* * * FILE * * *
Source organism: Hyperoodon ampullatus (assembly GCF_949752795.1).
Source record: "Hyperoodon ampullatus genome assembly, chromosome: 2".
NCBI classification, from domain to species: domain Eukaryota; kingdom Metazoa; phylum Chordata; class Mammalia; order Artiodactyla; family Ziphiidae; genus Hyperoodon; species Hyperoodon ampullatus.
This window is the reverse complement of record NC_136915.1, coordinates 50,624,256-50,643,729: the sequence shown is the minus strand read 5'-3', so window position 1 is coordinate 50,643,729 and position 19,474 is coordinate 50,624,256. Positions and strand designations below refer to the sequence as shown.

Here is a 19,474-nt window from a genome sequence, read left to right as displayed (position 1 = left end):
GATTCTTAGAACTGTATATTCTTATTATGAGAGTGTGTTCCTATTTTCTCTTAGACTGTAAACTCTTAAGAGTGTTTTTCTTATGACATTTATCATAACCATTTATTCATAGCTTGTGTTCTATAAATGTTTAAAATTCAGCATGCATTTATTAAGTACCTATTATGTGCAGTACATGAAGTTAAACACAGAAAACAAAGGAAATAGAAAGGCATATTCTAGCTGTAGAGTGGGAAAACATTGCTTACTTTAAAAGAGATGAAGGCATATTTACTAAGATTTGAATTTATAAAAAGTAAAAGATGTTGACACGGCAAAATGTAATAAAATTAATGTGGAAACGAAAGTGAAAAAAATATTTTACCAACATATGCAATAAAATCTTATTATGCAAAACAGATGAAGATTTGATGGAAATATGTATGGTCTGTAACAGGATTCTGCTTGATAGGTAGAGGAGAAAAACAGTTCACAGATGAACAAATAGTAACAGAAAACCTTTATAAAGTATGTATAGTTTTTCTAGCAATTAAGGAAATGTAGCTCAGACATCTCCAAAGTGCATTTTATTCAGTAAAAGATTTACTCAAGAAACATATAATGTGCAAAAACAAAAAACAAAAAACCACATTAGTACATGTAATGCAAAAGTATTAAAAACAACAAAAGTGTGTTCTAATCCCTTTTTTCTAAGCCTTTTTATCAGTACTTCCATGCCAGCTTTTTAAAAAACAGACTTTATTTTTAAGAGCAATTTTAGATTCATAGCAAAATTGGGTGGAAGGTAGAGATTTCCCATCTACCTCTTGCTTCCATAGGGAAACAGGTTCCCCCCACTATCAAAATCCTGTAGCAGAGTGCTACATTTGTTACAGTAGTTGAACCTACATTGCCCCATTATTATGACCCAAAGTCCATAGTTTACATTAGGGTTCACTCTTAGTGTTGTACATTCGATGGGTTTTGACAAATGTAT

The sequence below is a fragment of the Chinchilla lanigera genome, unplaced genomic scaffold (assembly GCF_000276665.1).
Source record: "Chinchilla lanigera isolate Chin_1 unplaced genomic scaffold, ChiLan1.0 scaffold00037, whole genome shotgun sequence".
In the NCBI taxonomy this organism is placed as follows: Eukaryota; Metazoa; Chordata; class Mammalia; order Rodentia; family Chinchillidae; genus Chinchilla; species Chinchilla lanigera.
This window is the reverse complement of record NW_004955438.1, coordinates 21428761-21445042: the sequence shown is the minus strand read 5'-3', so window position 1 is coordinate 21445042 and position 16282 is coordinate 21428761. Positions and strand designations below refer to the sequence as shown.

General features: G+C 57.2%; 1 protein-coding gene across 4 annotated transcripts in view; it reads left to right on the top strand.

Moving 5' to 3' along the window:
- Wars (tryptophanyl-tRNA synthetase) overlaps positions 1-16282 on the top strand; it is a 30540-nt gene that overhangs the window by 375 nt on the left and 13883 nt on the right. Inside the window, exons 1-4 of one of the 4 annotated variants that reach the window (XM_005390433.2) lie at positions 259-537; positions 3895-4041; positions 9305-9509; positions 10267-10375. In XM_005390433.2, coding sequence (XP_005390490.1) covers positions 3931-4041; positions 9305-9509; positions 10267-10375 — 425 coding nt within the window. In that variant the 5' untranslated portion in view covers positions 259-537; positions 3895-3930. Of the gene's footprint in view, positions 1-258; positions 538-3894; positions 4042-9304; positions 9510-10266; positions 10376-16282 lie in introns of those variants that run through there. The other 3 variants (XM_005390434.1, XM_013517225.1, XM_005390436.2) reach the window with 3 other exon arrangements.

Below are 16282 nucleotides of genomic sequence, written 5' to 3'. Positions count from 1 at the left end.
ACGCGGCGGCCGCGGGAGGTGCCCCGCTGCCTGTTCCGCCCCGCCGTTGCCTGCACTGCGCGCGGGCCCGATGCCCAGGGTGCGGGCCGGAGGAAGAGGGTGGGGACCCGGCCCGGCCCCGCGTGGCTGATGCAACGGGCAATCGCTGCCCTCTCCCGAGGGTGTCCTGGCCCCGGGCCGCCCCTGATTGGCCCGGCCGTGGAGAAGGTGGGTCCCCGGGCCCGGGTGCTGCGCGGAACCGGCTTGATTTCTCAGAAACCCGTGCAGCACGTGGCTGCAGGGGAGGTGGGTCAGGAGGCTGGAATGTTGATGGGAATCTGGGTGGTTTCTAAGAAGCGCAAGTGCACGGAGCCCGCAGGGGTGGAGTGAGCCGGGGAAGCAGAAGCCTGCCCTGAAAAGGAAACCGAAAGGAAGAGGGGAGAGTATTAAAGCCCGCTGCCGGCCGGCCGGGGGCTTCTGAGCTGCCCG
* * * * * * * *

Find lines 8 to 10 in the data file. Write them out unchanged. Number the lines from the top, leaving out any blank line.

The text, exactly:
Source record: "Chinchilla lanigera isolate Chin_1 unplaced genomic scaffold, ChiLan1.0 scaffold00037, whole genome shotgun sequence".
In the NCBI taxonomy this organism is placed as follows: Eukaryota; Metazoa; Chordata; class Mammalia; order Rodentia; family Chinchillidae; genus Chinchilla; species Chinchilla lanigera.
This window is the reverse complement of record NW_004955438.1, coordinates 21428761-21445042: the sequence shown is the minus strand read 5'-3', so window position 1 is coordinate 21445042 and position 16282 is coordinate 21428761. Positions and strand designations below refer to the sequence as shown.